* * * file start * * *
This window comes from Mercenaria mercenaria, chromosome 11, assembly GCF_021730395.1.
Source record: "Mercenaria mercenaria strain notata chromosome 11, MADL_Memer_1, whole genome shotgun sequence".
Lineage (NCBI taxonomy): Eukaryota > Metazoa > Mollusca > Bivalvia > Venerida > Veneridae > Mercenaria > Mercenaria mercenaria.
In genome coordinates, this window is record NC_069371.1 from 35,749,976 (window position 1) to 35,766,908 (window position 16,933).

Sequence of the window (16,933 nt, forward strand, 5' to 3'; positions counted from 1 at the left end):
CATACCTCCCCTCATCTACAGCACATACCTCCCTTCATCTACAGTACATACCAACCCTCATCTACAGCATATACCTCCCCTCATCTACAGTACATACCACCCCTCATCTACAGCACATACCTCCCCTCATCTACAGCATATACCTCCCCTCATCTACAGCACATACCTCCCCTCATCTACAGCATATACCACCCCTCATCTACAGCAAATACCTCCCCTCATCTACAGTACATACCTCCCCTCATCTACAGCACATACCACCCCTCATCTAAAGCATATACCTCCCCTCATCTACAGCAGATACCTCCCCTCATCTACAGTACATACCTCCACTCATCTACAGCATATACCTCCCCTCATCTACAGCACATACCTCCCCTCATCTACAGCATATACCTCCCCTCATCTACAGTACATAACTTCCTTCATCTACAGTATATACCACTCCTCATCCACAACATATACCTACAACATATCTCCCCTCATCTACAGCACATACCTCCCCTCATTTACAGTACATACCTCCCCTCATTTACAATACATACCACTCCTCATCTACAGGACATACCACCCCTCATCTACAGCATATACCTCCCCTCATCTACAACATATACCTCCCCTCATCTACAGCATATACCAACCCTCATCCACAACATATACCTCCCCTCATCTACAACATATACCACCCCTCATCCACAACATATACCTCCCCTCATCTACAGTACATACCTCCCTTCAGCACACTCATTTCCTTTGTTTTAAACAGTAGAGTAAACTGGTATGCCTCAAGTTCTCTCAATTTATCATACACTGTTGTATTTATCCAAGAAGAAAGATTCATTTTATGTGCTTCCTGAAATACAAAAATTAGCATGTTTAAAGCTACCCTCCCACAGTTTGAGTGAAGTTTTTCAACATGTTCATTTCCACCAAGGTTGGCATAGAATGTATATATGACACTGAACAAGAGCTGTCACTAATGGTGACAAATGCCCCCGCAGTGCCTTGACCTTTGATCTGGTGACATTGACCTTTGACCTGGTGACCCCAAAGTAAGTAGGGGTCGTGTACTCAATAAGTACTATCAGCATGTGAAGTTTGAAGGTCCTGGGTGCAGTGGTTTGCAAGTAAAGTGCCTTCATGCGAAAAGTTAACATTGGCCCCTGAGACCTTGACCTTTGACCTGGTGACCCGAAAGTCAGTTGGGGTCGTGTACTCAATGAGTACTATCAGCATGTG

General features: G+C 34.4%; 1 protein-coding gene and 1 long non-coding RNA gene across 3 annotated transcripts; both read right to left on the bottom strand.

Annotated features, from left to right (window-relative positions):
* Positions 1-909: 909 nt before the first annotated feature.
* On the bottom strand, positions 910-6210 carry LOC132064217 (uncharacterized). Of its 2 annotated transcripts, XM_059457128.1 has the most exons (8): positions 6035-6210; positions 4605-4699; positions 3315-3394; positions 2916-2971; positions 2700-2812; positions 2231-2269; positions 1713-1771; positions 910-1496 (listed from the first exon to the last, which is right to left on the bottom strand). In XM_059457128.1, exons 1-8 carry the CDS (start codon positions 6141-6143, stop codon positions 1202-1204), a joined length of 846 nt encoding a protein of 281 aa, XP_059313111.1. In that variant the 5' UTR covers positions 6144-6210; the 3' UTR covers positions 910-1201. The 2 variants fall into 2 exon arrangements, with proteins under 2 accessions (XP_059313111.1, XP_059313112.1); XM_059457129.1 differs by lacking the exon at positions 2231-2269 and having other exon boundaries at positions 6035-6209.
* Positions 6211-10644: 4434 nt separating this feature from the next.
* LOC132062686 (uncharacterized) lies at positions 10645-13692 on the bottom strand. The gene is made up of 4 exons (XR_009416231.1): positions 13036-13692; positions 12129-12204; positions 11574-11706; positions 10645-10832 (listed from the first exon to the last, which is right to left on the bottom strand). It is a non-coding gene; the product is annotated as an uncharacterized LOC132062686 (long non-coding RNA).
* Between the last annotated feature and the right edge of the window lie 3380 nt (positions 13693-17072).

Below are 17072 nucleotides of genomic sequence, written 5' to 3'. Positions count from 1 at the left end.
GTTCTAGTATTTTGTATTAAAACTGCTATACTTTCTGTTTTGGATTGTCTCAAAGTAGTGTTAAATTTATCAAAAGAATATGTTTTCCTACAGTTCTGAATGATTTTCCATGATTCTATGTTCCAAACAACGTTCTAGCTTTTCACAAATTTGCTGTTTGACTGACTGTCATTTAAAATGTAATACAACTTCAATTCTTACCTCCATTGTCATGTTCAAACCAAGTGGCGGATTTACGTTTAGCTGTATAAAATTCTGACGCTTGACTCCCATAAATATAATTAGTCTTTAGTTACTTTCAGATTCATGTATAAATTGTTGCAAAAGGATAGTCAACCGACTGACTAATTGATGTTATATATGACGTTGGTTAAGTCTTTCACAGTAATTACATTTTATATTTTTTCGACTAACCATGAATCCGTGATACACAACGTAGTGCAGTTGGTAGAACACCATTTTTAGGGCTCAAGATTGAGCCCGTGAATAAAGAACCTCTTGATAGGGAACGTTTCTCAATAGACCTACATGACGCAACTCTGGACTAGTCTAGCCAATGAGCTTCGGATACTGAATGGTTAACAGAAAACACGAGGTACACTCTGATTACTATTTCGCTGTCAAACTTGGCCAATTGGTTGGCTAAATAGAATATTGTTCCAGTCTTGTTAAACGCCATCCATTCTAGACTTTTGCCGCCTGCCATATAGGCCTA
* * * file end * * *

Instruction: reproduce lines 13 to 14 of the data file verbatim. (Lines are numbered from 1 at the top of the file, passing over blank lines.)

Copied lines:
* Between the last annotated feature and the right edge of the window lie 3380 nt (positions 13693-17072).

Below are 17072 nucleotides of genomic sequence, written 5' to 3'. Positions count from 1 at the left end.